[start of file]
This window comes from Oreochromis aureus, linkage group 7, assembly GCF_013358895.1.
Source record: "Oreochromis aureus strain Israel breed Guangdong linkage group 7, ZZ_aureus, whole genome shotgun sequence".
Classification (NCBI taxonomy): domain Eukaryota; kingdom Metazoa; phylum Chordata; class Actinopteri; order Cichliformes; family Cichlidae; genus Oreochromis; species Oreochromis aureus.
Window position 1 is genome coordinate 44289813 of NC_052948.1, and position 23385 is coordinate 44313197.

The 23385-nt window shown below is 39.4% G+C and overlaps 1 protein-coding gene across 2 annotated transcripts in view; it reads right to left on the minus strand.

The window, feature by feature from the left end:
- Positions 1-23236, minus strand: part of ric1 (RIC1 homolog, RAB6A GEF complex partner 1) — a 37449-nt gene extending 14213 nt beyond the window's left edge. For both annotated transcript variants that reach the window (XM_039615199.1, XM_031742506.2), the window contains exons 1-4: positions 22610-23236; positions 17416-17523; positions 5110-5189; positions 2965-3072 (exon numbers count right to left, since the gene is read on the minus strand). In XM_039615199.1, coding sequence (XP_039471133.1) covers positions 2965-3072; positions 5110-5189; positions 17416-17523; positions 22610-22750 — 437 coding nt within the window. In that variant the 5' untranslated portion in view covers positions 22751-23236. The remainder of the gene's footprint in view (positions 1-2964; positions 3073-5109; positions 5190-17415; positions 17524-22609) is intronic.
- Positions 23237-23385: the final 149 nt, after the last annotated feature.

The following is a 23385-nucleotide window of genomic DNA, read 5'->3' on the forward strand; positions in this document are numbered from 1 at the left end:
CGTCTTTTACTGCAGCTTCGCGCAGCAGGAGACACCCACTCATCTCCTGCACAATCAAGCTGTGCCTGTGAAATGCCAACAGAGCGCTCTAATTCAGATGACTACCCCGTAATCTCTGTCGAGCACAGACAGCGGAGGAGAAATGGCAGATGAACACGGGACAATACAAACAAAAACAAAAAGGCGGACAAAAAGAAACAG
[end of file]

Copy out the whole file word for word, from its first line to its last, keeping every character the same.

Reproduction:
This window comes from Oreochromis aureus, linkage group 7, assembly GCF_013358895.1.
Source record: "Oreochromis aureus strain Israel breed Guangdong linkage group 7, ZZ_aureus, whole genome shotgun sequence".
Classification (NCBI taxonomy): domain Eukaryota; kingdom Metazoa; phylum Chordata; class Actinopteri; order Cichliformes; family Cichlidae; genus Oreochromis; species Oreochromis aureus.
Window position 1 is genome coordinate 44289813 of NC_052948.1, and position 23385 is coordinate 44313197.

The 23385-nt window shown below is 39.4% G+C and overlaps 1 protein-coding gene across 2 annotated transcripts in view; it reads right to left on the minus strand.

The window, feature by feature from the left end:
- Positions 1-23236, minus strand: part of ric1 (RIC1 homolog, RAB6A GEF complex partner 1) — a 37449-nt gene extending 14213 nt beyond the window's left edge. For both annotated transcript variants that reach the window (XM_039615199.1, XM_031742506.2), the window contains exons 1-4: positions 22610-23236; positions 17416-17523; positions 5110-5189; positions 2965-3072 (exon numbers count right to left, since the gene is read on the minus strand). In XM_039615199.1, coding sequence (XP_039471133.1) covers positions 2965-3072; positions 5110-5189; positions 17416-17523; positions 22610-22750 — 437 coding nt within the window. In that variant the 5' untranslated portion in view covers positions 22751-23236. The remainder of the gene's footprint in view (positions 1-2964; positions 3073-5109; positions 5190-17415; positions 17524-22609) is intronic.
- Positions 23237-23385: the final 149 nt, after the last annotated feature.

The following is a 23385-nucleotide window of genomic DNA, read 5'->3' on the forward strand; positions in this document are numbered from 1 at the left end:
CGTCTTTTACTGCAGCTTCGCGCAGCAGGAGACACCCACTCATCTCCTGCACAATCAAGCTGTGCCTGTGAAATGCCAACAGAGCGCTCTAATTCAGATGACTACCCCGTAATCTCTGTCGAGCACAGACAGCGGAGGAGAAATGGCAGATGAACACGGGACAATACAAACAAAAACAAAAAGGCGGACAAAAAGAAACAG